The Birth of Early Christian Nations –Truth and Legend

The Birth of Early Christian Nations –Truth and Legend

The accounts of the birth of early Christian nations is often shrouded in legend, as stories were told and retold, but there are still enough historical records to show that much of them are true.

Grigor and the Brave Women of Armenia

            Armenia is traditionally considered the first nation to adopt Christianity as its official religion. The adventurous story of that momentous beginning is told in the History of the Armenians, written around the year 460 by Agathangelos. It involved some brave Christians and a repentant king.

            According to tradition, the gospel arrived in Armenia through the apostles Thaddeus and Bartholomew, who were martyred there. Some sources indicate that Santukht, daughter of the Armenian King Sanatruk, was personally instructed by Thaddeus, and that Sanatruk killed both.

            Agathangelos, however, starts his account with the story of Grigor Lusavorich, later known as Gregory the Illuminator. Born between 239 to 257, Gregory was the son of a Parthian agent who, under order of his king, murdered the Armenian king Khosrov II.

            As it’s usually the case, Khosrov’s relatives took revenge by killing Grigor’s father and most his family. One of a handful of survivors, Grigor was raised and educated in Caesarea of Cappadocia, where he learned about Christ and received a good education.

            The reasons for his return to Armenia are not clear, but he apparently served King Khosrov’s son, King Trdat III, until he was imprisoned for refusing to worship a traditional Armenian deity. He remained in a grim prison cell (still visible under the monastery of Khor Virap in Artašat) for thirteen years, suffering privations and tortures.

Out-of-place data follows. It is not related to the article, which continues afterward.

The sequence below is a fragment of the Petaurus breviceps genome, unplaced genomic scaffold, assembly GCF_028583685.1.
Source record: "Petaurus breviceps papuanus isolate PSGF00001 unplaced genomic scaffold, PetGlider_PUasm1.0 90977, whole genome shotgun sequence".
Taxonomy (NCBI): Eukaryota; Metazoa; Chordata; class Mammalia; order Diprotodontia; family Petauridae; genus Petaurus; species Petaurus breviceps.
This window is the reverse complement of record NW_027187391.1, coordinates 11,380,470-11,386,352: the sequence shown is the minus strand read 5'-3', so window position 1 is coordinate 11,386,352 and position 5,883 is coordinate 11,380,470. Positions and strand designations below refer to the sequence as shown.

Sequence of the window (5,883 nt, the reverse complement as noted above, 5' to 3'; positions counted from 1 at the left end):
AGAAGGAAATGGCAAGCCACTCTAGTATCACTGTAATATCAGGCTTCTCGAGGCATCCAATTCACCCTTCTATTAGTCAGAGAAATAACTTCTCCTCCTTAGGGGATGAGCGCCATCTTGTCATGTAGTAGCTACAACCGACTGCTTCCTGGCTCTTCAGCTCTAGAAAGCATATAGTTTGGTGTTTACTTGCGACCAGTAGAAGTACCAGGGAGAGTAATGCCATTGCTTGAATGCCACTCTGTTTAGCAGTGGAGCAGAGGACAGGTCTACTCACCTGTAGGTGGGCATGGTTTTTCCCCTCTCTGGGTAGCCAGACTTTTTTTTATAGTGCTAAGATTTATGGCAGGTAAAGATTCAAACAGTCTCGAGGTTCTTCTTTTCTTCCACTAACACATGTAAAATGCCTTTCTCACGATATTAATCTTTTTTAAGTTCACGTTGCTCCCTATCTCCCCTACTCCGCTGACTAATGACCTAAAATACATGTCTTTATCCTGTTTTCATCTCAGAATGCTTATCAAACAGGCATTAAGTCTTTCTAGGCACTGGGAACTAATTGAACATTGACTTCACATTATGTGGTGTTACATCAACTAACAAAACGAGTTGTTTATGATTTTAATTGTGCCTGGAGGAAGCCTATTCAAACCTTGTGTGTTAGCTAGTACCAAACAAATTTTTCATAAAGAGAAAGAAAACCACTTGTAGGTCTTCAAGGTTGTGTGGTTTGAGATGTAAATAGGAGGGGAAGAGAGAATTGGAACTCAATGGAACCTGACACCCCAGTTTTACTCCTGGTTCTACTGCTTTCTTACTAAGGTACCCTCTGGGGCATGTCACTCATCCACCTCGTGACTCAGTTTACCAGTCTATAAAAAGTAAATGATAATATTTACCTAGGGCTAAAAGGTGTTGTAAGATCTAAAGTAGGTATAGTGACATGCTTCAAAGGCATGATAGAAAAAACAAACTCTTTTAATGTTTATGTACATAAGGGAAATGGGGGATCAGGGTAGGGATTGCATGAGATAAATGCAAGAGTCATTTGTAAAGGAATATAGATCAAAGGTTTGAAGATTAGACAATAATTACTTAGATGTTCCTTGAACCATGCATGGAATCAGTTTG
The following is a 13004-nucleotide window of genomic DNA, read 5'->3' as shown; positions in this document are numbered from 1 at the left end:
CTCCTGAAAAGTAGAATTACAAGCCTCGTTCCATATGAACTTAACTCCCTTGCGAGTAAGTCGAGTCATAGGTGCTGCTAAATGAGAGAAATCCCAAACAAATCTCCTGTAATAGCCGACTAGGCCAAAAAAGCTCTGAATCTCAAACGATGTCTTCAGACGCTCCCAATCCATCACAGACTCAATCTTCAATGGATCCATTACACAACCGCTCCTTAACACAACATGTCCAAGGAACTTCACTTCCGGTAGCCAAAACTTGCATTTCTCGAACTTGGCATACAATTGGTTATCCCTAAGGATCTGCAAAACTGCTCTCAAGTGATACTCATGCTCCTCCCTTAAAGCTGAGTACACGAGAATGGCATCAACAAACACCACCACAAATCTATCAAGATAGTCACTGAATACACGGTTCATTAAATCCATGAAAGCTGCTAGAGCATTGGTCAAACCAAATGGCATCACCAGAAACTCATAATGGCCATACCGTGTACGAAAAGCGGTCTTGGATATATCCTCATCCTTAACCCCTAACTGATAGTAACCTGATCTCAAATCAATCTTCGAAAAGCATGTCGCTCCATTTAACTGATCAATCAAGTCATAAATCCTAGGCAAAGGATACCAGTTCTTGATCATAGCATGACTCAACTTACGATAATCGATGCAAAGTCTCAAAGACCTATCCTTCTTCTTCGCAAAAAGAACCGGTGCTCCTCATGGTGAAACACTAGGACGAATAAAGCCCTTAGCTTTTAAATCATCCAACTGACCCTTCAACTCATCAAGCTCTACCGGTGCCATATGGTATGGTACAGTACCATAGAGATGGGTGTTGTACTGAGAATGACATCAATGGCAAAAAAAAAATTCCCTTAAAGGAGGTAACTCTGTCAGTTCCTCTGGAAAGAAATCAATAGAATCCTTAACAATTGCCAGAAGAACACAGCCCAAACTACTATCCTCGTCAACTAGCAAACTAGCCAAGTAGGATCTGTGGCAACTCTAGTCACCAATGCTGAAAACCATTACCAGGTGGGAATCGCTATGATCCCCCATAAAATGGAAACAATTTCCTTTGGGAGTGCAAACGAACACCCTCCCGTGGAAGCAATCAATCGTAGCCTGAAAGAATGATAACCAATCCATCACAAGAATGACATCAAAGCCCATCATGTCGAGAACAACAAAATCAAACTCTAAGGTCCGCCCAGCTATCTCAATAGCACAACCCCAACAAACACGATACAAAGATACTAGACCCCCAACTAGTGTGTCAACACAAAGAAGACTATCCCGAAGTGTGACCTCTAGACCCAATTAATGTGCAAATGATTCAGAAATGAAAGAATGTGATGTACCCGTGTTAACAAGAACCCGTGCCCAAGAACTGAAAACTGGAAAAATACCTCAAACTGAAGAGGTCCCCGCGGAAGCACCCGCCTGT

But he was not the only persecuted Christian in Armenia. Agathangelos tells of the martyrdom of thirty-three nuns who had apparently come from Cappadocia in an attempt to escape persecution by the Roman Emperor Diocletian.

            In a letter, Diocletian told Trdat that he had tried to marry one of these nuns, the beautiful Hripsime, but she had spurned him. Trdat tried to make the same proposal, and received the same refusal. He then tried to take her by force. According to Agathangelos, Trdat was “endowed with great strength and vigor; he had solid bones and an enormous body, he was incredibly brave and warlike.” But Hripsime was “strengthened by the Holy Spirit” and “struggled like a beast” for seven hours, until she “vanquished the king.”[1]

            Still, the king didn’t give up. He pressured Gayane, Hripsime’s abbess, to force Hripsime to surrender. When Gayane refused, he ordered all the nuns in the convent to be killed. At this point, Agathangelos tells us, God punished the king by distorting his mind in the fashion of King Nebuchadnezzar. It was then that his sister, Khosrovidukht, urged him to call Gregory out of his prison to pray for him.

            Gregory’s prayers brought healing, persuading the king to convert to Christianity and (as it was customary in his times) extend the conversion to his whole kingdom. So, while the conversion of Armenia is normally attributed to Gregory, women like Gayane, Hripsime, and Khosrovidukht certainly played an important role.

            Appointed bishop, Grigor continued to spread the gospel throughout the kingdom. After Grigor’s death, his younger son Aristakes carried on his work and, as bishop of Armenia, attended the First Ecumenical Council of Nicaea in 325.  

Two Shipwrecked Brothers in the Kingdom of Askum

            Two young Tyrian brothers, Frumentius and Edesius, were traveling on the Red Sea with their uncle Metropius when some raiders attacked their ship. The boys were sold as slaves to the King of Aksum (in today’s Ethiopia), who liked them and employed them as tutors for his son Ezana. According to most sources, this occurred around the year 316.